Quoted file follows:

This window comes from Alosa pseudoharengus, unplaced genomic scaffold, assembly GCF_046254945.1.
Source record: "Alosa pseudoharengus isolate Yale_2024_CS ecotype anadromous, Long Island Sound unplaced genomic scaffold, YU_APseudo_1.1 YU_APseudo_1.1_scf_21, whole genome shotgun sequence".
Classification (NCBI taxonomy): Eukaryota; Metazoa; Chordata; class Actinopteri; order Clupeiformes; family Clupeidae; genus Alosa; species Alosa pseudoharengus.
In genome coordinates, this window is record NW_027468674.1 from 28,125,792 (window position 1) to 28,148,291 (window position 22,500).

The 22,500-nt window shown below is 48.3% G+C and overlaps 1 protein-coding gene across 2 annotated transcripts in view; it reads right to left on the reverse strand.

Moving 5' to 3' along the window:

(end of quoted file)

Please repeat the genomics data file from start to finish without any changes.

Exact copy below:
This window comes from Alosa pseudoharengus, unplaced genomic scaffold, assembly GCF_046254945.1.
Source record: "Alosa pseudoharengus isolate Yale_2024_CS ecotype anadromous, Long Island Sound unplaced genomic scaffold, YU_APseudo_1.1 YU_APseudo_1.1_scf_21, whole genome shotgun sequence".
Classification (NCBI taxonomy): Eukaryota; Metazoa; Chordata; class Actinopteri; order Clupeiformes; family Clupeidae; genus Alosa; species Alosa pseudoharengus.
In genome coordinates, this window is record NW_027468674.1 from 28,125,792 (window position 1) to 28,148,291 (window position 22,500).

The 22,500-nt window shown below is 48.3% G+C and overlaps 1 protein-coding gene across 2 annotated transcripts in view; it reads right to left on the reverse strand.

Moving 5' to 3' along the window: